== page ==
Trés Trey

For clothier Trey Kraus, well dressed means a trim suit, a well-knotted tie and, sometimes, a maladjusted rabbit.

Photograph by Luigi CiuffetelliAnyone who’s visited Rehoboth Beach since 1960 knows Carltons.

For decades wandering tourists and discriminating clothes fiends have shopped at the landmark store on Rehoboth Avenue.

So it’s a wonder it took owner Trey Kraus so long to arrive. “I was on an unlikely career path,” Kraus says. “I was pre-med, a biology major, and I worked through school part time in retail.”

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Immediately drawn to the people, the heady excitement of networking, and the sheer love he saw people had for clothes, Kraus decided to pursue a career in fashion.

“Right out of college I wanted to purchase a small store,” he says. “But a friend in New York suggested I come there to build credibility.”

He started at a hand-made suit factory in Brooklyn, where his slick eye for color and contrast had him working on the cutting-room floor. Then he spent seven years at D.C.’s Britches of Georgetowne, working directly with the likes of Ralph Lauren and Donna Karan, in addition to designing exclusive private-label products. Then he moved back to New York, where he managed several men’s clothing lines.

In 2003 he and wife Marcia started trawling the East Coast for stores. They inked the deal on Carltons in May 2005. “It’s amazing how a beach lifestyle can influence you,” he says. “We’re much more colorful and able to get into levels of casual clothing that other specialty boutique stores can’t.”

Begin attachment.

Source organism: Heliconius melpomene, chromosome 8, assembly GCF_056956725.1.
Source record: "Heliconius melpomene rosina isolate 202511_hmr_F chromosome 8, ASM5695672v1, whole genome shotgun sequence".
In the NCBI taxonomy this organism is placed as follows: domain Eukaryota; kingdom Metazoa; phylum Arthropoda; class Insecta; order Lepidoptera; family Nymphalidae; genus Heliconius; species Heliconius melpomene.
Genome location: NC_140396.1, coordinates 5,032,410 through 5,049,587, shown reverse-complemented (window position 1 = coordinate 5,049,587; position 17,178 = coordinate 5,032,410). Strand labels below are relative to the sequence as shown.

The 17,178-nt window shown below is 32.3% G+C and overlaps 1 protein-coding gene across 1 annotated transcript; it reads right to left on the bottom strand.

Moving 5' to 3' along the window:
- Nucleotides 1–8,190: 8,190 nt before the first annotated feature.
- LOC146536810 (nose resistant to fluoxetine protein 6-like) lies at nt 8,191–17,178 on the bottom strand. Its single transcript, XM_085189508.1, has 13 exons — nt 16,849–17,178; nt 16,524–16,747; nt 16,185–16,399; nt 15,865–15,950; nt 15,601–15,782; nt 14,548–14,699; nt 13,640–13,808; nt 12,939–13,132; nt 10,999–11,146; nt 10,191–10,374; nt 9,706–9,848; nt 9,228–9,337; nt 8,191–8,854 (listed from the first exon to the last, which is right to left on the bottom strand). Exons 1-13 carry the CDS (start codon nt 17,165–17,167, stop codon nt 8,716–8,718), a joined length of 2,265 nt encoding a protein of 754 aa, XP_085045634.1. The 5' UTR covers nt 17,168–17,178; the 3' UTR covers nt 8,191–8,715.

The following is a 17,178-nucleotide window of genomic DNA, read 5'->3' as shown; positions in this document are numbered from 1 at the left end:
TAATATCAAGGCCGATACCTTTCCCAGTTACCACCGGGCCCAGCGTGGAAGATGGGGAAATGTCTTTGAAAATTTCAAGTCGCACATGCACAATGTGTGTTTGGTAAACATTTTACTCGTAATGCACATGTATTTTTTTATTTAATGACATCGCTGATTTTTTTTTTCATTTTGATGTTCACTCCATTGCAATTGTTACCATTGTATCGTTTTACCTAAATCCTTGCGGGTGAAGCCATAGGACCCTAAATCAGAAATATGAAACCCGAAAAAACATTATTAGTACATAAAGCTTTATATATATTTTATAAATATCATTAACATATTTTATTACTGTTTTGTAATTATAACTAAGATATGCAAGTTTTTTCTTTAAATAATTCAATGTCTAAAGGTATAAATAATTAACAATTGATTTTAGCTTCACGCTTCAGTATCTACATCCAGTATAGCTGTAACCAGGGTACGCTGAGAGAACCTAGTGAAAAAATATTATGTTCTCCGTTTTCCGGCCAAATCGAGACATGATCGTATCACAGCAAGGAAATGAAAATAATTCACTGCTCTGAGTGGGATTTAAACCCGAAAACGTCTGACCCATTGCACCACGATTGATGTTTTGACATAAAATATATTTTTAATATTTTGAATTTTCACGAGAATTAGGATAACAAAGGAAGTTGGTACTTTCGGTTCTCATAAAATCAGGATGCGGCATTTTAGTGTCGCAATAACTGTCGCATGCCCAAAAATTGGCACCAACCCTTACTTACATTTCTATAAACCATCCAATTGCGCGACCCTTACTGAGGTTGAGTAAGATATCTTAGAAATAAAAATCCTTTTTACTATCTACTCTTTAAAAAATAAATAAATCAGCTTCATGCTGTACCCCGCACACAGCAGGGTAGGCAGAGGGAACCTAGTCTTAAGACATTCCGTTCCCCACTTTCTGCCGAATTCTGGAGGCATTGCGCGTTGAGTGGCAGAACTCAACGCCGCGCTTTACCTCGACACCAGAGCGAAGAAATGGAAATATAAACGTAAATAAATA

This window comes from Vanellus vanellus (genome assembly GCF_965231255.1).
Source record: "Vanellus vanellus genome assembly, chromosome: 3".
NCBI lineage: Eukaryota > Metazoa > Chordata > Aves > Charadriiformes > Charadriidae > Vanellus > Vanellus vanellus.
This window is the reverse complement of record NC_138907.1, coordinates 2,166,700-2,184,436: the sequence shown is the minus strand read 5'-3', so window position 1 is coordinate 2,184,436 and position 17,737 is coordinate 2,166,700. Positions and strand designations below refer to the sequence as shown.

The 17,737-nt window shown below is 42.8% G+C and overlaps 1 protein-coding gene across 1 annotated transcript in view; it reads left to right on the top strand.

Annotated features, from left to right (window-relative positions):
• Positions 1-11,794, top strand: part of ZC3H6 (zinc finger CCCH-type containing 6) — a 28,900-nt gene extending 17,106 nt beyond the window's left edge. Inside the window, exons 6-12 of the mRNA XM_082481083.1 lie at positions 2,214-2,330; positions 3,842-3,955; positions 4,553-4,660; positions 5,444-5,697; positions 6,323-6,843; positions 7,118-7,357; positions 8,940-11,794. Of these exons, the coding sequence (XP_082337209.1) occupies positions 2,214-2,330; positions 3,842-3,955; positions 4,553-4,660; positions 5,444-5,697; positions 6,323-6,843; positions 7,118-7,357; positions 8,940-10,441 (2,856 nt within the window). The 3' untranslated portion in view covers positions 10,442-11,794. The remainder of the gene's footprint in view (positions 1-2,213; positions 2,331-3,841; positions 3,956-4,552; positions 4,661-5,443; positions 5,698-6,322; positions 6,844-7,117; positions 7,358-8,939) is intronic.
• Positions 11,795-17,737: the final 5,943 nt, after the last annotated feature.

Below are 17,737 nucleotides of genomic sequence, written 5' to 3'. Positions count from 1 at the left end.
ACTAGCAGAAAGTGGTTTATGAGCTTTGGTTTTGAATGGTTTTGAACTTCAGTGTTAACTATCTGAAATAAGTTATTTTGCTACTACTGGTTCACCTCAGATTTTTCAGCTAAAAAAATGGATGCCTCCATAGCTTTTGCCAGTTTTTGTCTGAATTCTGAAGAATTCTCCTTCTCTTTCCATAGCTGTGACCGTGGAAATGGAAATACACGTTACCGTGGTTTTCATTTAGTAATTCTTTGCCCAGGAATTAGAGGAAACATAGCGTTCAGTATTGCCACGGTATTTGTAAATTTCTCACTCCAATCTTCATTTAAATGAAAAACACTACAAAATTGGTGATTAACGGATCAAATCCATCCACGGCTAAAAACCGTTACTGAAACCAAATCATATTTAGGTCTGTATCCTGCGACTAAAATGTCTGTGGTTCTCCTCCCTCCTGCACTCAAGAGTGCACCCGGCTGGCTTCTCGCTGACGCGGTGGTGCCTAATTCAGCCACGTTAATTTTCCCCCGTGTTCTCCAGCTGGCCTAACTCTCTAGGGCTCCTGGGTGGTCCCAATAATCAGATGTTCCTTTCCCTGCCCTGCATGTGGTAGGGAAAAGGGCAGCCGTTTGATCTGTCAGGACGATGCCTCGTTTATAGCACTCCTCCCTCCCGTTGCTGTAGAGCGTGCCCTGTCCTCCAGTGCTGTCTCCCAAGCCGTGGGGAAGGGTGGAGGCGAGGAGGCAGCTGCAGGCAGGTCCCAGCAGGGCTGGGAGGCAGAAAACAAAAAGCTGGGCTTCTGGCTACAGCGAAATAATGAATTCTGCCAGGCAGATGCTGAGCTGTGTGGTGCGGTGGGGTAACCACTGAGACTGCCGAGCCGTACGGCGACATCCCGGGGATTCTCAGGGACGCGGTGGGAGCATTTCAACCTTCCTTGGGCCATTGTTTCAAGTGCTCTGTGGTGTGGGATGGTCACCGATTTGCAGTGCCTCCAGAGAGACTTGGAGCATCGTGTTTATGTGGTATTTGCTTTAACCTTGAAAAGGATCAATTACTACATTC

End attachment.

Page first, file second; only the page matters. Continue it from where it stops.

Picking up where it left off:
Carltons carries resort couture like Tommy Bahama, Vineyard Vines and Lacoste, but clients can rely on the Krauses to sniff out fabulous, hard-to-find lines.

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“Last year, when we started selling Psycho Bunny, we were the only store within 200 miles that was selling it,” he says. “It was only at Barneys and Neimans. It was a great compliment to our reputation in the marketplace.”

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Inspired by throwbacks like Clark Gable and Fred Astaire, Kraus appreciates the art of dress. “When I need to dress, I dress,” he says. “To me that means a suit, and that means current. Wearing outdated clothes is a mistake.”

And above all, it must fit right.

“It should be expertly tailored, and that doesn’t always mean expensive,” he says. “Today everything is slimmer. The suit coat has evolved. When lapels go slimmer, a tie goes slimmer. And you can’t have a loose shirt billowing out of a slim jacket.”

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When it comes to details, Kraus is particular. “One of my biggest pet peeves is a sloppily knotted tie,” he says. “It’s such a small detail, but it makes all the difference.”

Speaking of things that make a difference, stellar customer service goes a long way, and it’s one thing that’s always in style.

“My driving force is a desire to service my clients,” he says. “From the littlest details to the biggest.”

Just don’t be surprised if he smartens your tie knot on your way out. It’s just his little way of saying he cares.


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